Allostery and substrate channeling in the tryptophan synthase bienzyme complex: evidence for two subunit conformations and four quaternary states.Niks, D., Hilario, E., Dierkers, A., Ngo, H., Borchardt, D., Neubauer, T.J., Fan, L., Mueller, L.J., Dunn, M.F.
(2013) Biochemistry 52: 6396-6411
- PubMed: 23952479
- DOI: 10.1021/bi400795e
- Primary Citation of Related Structures:
- PubMed Abstract:
The allosteric regulation of substrate channeling in tryptophan synthase involves ligand-mediated allosteric signaling that switches the α- and β-subunits between open (low activity) and closed (high activity) conformations. This switching prevents t ...
The allosteric regulation of substrate channeling in tryptophan synthase involves ligand-mediated allosteric signaling that switches the α- and β-subunits between open (low activity) and closed (high activity) conformations. This switching prevents the escape of the common intermediate, indole, and synchronizes the α- and β-catalytic cycles. (19)F NMR studies of bound α-site substrate analogues, N-(4'-trifluoromethoxybenzoyl)-2-aminoethyl phosphate (F6) and N-(4'-trifluoromethoxybenzenesulfonyl)-2-aminoethyl phosphate (F9), were found to be sensitive NMR probes of β-subunit conformation. Both the internal and external aldimine F6 complexes gave a single bound peak at the same chemical shift, while α-aminoacrylate and quinonoid F6 complexes all gave a different bound peak shifted by +1.07 ppm. The F9 complexes exhibited similar behavior, but with a corresponding shift of -0.12 ppm. X-ray crystal structures show the F6 and F9 CF3 groups located at the α-β subunit interface and report changes in both the ligand conformation and the surrounding protein microenvironment. Ab initio computational modeling suggests that the change in (19)F chemical shift results primarily from changes in the α-site ligand conformation. Structures of α-aminoacrylate F6 and F9 complexes and quinonoid F6 and F9 complexes show the α- and β-subunits have closed conformations wherein access of ligands into the α- and β-sites from solution is blocked. Internal and external aldimine structures show the α- and β-subunits with closed and open global conformations, respectively. These results establish that β-subunits exist in two global conformational states, designated open, where the β-sites are freely accessible to substrates, and closed, where the β-site portal into solution is blocked. Switching between these conformations is critically important for the αβ-catalytic cycle.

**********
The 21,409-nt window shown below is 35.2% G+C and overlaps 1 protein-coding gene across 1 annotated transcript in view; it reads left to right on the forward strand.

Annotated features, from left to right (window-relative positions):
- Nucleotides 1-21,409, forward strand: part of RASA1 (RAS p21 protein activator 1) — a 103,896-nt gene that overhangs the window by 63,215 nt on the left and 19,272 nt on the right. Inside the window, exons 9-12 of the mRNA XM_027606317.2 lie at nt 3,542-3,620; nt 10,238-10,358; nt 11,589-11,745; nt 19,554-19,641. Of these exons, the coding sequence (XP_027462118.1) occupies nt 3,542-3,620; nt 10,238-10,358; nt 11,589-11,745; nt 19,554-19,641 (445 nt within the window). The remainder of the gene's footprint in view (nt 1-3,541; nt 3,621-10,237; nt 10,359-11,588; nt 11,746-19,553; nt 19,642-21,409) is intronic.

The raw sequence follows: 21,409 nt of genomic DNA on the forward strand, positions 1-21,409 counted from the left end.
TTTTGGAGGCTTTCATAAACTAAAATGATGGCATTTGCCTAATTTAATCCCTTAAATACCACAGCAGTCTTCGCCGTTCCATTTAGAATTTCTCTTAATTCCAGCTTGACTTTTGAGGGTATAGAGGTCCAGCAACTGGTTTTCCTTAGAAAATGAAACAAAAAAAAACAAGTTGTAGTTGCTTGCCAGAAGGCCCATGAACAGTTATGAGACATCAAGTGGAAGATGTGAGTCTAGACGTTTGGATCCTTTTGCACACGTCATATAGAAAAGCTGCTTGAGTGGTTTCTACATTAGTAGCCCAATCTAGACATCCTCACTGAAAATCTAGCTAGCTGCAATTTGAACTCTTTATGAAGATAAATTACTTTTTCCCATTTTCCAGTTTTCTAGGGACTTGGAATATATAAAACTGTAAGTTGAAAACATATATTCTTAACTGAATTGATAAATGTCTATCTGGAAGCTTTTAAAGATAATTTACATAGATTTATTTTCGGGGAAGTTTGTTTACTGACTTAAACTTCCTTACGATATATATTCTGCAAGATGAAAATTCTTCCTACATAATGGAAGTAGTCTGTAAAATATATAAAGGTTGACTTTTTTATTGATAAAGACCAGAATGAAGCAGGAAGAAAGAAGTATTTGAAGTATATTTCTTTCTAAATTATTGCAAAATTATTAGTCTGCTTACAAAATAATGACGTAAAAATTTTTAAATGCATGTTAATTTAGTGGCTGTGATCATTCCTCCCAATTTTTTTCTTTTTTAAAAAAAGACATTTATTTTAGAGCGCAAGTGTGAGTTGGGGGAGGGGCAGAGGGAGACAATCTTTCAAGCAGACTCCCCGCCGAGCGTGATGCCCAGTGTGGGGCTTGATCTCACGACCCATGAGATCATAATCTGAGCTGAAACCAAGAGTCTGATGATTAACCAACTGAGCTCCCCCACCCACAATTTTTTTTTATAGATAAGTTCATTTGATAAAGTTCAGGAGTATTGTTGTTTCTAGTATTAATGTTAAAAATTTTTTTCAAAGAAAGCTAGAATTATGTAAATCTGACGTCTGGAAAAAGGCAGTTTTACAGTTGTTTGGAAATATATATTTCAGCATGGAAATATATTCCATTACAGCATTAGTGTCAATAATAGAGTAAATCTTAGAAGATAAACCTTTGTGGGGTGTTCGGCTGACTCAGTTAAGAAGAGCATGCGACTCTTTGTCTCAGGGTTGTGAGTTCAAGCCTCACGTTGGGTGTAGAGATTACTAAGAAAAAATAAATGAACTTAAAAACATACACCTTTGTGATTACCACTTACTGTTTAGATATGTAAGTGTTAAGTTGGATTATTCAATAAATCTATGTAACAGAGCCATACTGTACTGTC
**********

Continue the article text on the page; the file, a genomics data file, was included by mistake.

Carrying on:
Department of Biochemistry, University of California at Riverside , Riverside, California 92521, United States.